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Knock-Out Ideas to Turn Your Promos Into WINNERS

Knock-Out Ideas to Turn Your Promos Into WINNERS

September 27, 2009

Try holding a 'Get Smart Session'with your team

Caroline Zimmermann stole this idea from the military. Before a general meets with the President at the White House, the general and his staff hold a 'Get Smart Session' which is a briefing in which they review all the questions the president could possibly ask so the general is well-prepared.

Zimmermann holds her own Get Smart Sessions every week at her New York ad agency with her employees. But in this case, each person is required to bring a marketing promotion that grabbed their attention. It could be something from online, in the mail or just something they saw on TV. They must present it to everyone at the meeting and explain why that piece grabbed their attention. She says those meetings are a gold-mine for ideas, no matter what industry you're in.

'If it's a good idea, it's translatable to whatever you're doing.'

I know first-hand how tough it is to run an ad agency and as our guest on this month's teleseminar was talking about one great idea after another, I had to interrupt to ask a question. I was dying to find out the answer.

Caroline Zimmermann is owner of the Zimmermann Ad Agency in New York City and for 40 years she's been putting her neck on the line as someone who promises to deliver a winning promotion. Put her promotion up against another promotion, and she's betting she'll win. If she does, she continues to get work. If not, she's out! That got my attention!

'You put yourself out there as someone who beats other packages,' I said. 'You tell people, 'You have a control package. You think you're good. I can beat it.' How do you have so much chutzpah to live by the sword or die by the sword?'

Her answer was interesting. First, she says she refuses to fail. You hear about Tiger Woods who refuses to lose. In the same way, Zimmermann is tenacious about finding ways to make a marketing promotion successful. But she also said something interesting that is another great take-away for anyone who is consulting with customers or clients'

Most people don't know their own business, she says. 'It's simply shocking to me how many people really don't know that much about their product, their market and they don't know much about what has worked for them,' Zimmermann says. 'At least 75% of the time I talk with people there are major flaws in their base of information and that is inexcusable.'

That's AMAZING! And it's a vote of confidence for anyone working with other businesses. That means we can feel confident going into a client meeting in just about any situation because they probably don't have the knowledge they need and a history of success behind them. Just by showing up you can point out 75% of those flaws and win the business.

For example, Zimmermann said, she was talking with a major magazine publisher about a promotion they wanted her to write.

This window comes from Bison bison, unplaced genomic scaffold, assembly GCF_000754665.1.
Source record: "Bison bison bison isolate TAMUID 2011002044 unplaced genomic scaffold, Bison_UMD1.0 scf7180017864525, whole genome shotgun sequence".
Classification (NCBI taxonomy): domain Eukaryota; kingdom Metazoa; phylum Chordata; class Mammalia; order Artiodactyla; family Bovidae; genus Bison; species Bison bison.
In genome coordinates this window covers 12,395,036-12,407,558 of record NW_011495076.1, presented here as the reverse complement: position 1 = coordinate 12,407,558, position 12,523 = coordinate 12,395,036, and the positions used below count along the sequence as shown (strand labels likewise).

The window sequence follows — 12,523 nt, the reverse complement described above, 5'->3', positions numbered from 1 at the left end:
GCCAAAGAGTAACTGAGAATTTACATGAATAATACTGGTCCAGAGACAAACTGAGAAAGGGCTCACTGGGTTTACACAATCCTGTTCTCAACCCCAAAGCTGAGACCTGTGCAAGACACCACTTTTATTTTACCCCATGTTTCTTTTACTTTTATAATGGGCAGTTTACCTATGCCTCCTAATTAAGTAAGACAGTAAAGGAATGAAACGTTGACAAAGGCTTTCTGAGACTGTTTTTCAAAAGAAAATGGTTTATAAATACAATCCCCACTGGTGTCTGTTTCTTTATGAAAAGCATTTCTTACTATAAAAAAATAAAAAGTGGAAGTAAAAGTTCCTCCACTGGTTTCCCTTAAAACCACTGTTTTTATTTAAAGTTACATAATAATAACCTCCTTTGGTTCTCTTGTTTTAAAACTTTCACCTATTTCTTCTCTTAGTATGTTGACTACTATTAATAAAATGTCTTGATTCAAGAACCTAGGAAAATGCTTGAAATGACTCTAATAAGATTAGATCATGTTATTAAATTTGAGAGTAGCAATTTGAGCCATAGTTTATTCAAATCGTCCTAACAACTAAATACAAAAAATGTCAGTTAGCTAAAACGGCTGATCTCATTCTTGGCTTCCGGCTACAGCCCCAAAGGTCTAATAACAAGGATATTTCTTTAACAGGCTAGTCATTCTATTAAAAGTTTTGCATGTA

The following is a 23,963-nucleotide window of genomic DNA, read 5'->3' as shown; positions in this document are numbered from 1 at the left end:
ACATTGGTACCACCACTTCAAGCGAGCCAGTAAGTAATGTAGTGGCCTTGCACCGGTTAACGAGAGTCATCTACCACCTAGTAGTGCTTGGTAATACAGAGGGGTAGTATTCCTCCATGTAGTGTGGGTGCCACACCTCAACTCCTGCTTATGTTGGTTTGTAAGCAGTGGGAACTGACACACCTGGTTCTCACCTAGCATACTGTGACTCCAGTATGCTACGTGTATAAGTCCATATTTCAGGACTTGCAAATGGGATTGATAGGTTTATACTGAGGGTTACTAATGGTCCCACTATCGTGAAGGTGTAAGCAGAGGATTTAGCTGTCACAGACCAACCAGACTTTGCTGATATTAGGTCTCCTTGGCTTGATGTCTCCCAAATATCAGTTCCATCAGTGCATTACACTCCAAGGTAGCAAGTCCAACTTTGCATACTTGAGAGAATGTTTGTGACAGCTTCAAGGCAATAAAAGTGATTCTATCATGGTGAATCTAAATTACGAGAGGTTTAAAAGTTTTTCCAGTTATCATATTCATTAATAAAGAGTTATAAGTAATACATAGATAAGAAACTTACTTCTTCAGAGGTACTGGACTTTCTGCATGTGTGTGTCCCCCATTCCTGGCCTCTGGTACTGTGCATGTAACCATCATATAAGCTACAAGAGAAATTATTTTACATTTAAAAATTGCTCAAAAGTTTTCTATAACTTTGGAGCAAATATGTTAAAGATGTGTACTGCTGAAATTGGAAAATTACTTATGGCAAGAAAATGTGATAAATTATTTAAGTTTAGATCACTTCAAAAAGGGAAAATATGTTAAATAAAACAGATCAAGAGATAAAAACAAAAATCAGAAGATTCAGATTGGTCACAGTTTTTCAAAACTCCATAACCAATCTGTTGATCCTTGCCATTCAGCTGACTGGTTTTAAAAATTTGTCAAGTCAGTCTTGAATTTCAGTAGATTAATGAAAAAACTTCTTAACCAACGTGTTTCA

She asked them about their $19.95 price and the publisher confirmed that it was their lowest price. But when she checked on the magazine's website she saw they offered it for $14.95.

The publisher had forgotten about the low price offer - and that it 'blew the $19.95 price out of the water!'

The key, she says, is to ask lots of questions and constantly look for ideas to test in your marketing.

Here are 5 more tips from Zimmermann:

1. There's money in your mailbox. Open your mail and look at how other marketers are positioning their products and how they're trying to grab your attention. Even if you've never done a marketing campaign, you can get great ideas from other marketers just by opening your mailbox.

2. Test your prices. For years Kiplinger was trying to increase its subscription price from $10 a year to $12 to increase revenue. They tried $11 offers and $12 offers and nothing worked. So they re-tested an old promotion offering the publication for $8 plus $3.97 shipping and handling. It won. So they tested prices as low as $5 plus $3.97 shipping and handling. Guess what? The lower price brought in so many more orders they were able to lower their price and make more money. Lesson learned: Don't be afraid to test old ideas. And when you do find a winner, don't be afraid to test your winner.

3. Try the P.A.I.D (Personalize, Arouse, Isolate and Dramatize) technique when developing a marketing package. Personalize the copy for the reader. Example: a chiropractor hired us to develop a marketing campaign to lawyers whose clients may be victims of a back injury. So we sent the lawyers a personalized mug with a newspaper article on the front that said 'Joe Smith voted attorney of the year' (see picture above). The mailing cost $10 per piece but it was extremely effective and generated business for the chiropractor. Next, Arouse the reader and pique their curiosity. Isolate what your product or service does that's unique. Make it stand out. And Dramatize the benefits. Tell a story of how your product has helped others.

4. Look for the 'buried treasures' in your old marketing pieces to see how you can improve them. When working with American Express' travel magazine, for example, Zimmermann noticed that its previous promotions included an airline companion ticket worth up to $600. But the bait was secondary. 'I knew that as soon as I brought that to the forefront, I'd blow the other promotions out of the water.' And she did.

5. Put your ideas on paper. When thinking about a promotion, write down the top 3 things that you think will make your marketing piece stand out. This should come easily. If not, you need to rethink it.